2022 APFS Advent Challenge Day 21 - Fusion Containers

Thursday, December 29, 2022

As we discussed in an earlier post, Apple’s Fusion Drives combine the storage capacity of a hard disk drive (HDD) with the faster access speed of a solid state drive (SSD). The HDD is the primary storage device, and the SSD acts as a cache for recently accessed data. However, the Fusion Drive does not have built-in caching logic, and the operating system treats the two drives as separate storage devices. Apple created Core Storage to support the desired caching capabilities and the ability to pool the storage of each device into a single logical volume. APFS removes the need for Core Storage by having first-class support for this tiered storage model. This post will go into more detail about APFS Fusion Containers.

Physical Stores

Both the SSD and HDD of a Fusion Drive appear to macOS as separate physical disk devices. Both disks are GPT partitioned with a standard EFI partition and a second, larger partition, which takes up the bulk of the space on disk. For example, running the command diskutil list may show the HDD as /dev/disk0 with its primary partition as /dev/disk0s2 and the SSD as /dev/disk1 and /dev/disk1s2. These two partitions make up the physical stores of the Fusion Container.

Each physical store is formatted separately in much the same way as any other APFS container. Both will share the same nx_uuid in their [NX _Superblocks and have a separate, nearly-identical UUID in the nx_fusion_uuid field, with the most significant bit being cleared on the tier1 SSD partition and set on the tier2 HDD partition. The combination of these UUIDs can be used to identify the physical storage tiers of the container.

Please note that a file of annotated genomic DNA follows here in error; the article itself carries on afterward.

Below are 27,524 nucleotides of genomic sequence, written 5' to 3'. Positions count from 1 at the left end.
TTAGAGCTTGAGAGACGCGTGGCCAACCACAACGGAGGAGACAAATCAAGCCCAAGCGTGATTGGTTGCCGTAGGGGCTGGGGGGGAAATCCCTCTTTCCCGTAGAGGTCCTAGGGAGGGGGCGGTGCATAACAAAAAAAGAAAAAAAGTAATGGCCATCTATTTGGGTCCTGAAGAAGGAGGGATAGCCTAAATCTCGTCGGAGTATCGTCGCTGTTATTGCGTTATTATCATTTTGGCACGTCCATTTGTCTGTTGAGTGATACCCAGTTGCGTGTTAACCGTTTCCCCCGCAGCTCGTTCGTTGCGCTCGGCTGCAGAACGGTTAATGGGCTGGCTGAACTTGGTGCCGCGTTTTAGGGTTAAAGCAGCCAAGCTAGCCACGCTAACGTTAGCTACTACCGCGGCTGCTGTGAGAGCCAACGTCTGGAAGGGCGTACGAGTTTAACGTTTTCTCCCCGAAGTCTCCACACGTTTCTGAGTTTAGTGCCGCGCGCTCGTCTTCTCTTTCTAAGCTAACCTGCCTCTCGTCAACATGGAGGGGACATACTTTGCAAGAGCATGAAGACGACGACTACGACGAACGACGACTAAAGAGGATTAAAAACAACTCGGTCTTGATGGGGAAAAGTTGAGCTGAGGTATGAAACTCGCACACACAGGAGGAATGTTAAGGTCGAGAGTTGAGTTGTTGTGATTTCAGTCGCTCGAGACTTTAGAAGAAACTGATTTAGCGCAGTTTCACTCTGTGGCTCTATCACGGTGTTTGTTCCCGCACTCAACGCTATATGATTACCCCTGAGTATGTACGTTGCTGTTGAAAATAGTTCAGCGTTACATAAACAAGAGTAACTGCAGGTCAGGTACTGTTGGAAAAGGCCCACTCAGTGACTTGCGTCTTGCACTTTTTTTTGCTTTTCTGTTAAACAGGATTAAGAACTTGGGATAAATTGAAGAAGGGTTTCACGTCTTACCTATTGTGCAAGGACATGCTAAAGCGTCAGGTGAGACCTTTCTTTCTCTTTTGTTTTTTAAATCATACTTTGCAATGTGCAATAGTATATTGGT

Synthesized Container

Both tiers are mapped together as a single “synthesized” container and are presented to macOS as a single logical block device (for example, /dev/disk2). The tier1 blocks are mapped at logical byte offset zero, and the tier2 blocks at 4 EiB. The offsets within the exabyte-scale gap between the two sets of blocks cannot be read.

APFS objects and blocks can be stored on either (or both) tiers, and their physical addresses will require some simple translation as follows:

#define FUSION_TIER2_DEVICE_BYTE_ADDR 0x4000000000000000ULL
const paddr_t first_tier2_block = FUSION_TIER2_DEVICE_BYTE_ADDR / nxsb->block_size;

if (paddr < first_tier2_block) {
} else {
  tier2->read_block(paddr  first_tier2_block);

The logically exabyte-scale gap separating the two tiers presents a unique problem during digital forensic imaging Fusion Containers. To preserve the logical offsets of the evidence without having to use a data center worth of storage, you must use an evidence storage format that supports sparse imaging. As long as this is considered along with the additional physical address translation described above, analyzing fusion containers does not generally differ from other APFS containers.

This post is part of my 2022 APFS Advent Challenge

Every weekday in the month of December, I will attempt to post a blog about APFS internals. For each day that I miss a post, I will donate $100 to support humanitarian aid for the Ukrainian people. If you find value in this series, and would like to support this effort, please consider donating to the GoFundMe. Slava Ukraini! 🇺🇦

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